US - Former New York State Comptroller Alan Hevesi has pleaded guilty to participating in a pay-to-play scandal while overseeing the $124.8bn New York State Common Retirement Fund.
Hevesi admitted to a second-degree charge of receiving reward for official misconduct and became the highest- ranking official convicted in a three-year investigation by state Attorney General Andrew Cuomo.
As part of his guilty plea, Hevesi admitted he accepted nearly $1m in gifts - including $75,000 in travel expenses - from his friend Elliott Broidy, a principal of Markstone Capital Partners, as a reward for giving preferential treatment to their investment proposal.
Hevesi improperly favoured and ultimately approved $250m in pension fund investments to Markstone, resulting in the fund paying $18m in management fees to the company.
"Alan Hevesi presided over a culture of corruption and violated his oath as a public servant," said Attorney General Cuomo. "He was solely charged with protecting our pension fund, but he exploited it for his personal benefit instead. With his guilty plea, we can now focus on the process of restoring public trust in government."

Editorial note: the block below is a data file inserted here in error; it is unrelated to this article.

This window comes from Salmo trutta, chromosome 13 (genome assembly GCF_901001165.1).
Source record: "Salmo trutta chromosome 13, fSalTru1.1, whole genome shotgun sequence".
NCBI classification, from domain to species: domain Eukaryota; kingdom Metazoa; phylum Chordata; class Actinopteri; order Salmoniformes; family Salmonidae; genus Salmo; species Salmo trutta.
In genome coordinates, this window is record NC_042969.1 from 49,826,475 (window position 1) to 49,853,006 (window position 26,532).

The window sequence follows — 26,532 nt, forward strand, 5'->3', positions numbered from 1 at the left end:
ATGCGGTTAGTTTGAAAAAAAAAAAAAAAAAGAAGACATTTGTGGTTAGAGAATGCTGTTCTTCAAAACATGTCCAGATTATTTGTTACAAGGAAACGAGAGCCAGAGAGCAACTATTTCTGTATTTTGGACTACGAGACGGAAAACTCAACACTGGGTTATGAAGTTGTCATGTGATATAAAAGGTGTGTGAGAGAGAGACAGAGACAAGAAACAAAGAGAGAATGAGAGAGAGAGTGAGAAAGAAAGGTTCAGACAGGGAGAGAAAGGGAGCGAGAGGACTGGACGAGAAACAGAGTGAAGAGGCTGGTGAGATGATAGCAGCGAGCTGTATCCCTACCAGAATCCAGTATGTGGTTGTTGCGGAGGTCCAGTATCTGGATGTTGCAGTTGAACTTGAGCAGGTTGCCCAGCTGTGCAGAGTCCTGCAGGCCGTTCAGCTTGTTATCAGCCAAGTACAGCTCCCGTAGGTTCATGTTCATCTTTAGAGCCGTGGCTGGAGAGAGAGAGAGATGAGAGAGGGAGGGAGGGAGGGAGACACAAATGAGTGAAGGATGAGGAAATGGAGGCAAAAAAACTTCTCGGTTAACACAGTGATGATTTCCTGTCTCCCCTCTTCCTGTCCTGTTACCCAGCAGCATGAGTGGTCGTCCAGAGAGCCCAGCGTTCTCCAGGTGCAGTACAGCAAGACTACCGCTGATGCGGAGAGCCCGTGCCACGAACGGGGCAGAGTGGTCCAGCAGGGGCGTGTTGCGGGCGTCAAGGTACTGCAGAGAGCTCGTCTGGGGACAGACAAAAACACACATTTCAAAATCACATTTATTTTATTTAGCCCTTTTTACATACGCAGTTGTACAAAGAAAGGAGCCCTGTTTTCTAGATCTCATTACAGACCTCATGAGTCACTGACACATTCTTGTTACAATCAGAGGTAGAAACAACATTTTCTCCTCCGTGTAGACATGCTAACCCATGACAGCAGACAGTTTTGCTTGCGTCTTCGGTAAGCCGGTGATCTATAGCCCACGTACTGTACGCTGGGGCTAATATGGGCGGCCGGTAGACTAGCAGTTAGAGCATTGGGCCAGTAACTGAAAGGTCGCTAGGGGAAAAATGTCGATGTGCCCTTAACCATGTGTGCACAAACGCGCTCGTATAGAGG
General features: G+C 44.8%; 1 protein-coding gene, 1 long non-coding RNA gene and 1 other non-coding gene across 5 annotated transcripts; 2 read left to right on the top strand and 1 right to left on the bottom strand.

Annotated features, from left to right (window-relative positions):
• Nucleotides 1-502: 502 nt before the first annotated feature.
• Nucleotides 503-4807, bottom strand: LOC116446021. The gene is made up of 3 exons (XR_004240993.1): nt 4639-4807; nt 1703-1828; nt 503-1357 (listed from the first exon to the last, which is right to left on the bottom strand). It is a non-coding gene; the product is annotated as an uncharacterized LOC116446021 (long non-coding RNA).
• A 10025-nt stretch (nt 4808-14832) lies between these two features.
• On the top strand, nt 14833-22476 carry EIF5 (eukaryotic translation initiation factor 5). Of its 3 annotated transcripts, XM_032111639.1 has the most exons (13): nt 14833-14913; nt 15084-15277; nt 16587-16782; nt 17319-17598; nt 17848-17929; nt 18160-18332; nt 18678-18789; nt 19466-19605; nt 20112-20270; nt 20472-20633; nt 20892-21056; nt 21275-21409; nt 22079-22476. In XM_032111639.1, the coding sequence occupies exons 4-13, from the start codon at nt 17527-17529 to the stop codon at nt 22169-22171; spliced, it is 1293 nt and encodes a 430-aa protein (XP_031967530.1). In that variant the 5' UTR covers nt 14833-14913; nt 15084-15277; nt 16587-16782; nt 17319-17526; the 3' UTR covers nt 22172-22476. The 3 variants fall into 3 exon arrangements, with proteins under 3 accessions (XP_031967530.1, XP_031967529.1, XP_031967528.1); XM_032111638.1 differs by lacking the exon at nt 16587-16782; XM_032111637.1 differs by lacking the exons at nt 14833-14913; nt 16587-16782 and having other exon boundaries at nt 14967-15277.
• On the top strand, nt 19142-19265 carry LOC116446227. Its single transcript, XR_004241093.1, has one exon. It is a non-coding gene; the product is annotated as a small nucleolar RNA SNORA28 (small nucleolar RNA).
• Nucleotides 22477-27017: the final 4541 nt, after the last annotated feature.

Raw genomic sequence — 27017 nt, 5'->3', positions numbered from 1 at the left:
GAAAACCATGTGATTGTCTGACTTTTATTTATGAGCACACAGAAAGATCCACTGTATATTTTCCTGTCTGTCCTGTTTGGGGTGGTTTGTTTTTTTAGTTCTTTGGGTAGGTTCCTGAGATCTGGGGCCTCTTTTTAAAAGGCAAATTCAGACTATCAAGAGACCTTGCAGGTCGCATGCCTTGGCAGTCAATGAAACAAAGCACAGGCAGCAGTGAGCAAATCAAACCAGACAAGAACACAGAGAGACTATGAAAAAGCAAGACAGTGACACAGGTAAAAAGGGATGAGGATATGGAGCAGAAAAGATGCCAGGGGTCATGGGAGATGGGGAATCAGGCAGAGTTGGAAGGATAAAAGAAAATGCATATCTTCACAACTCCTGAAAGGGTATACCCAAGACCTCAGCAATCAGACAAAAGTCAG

Hevesi could face up to four years in prison for his crime, although his agreement to cooperate fully with Cuomo's investigation could see him go free.
Henry "Hank" Morris, Hevesi's former political consultant, is awaiting trial on charges of corrupting the investment process to benefit money managers who made campaign contributions and politically connected placement agents who received lucrative fees, including himself.
To date, Cuomo's investigation into these crimes has resulted in seven guilty pleas and has garnered $138m in recoveries for the state through agreements with fifteen firms and two individuals.
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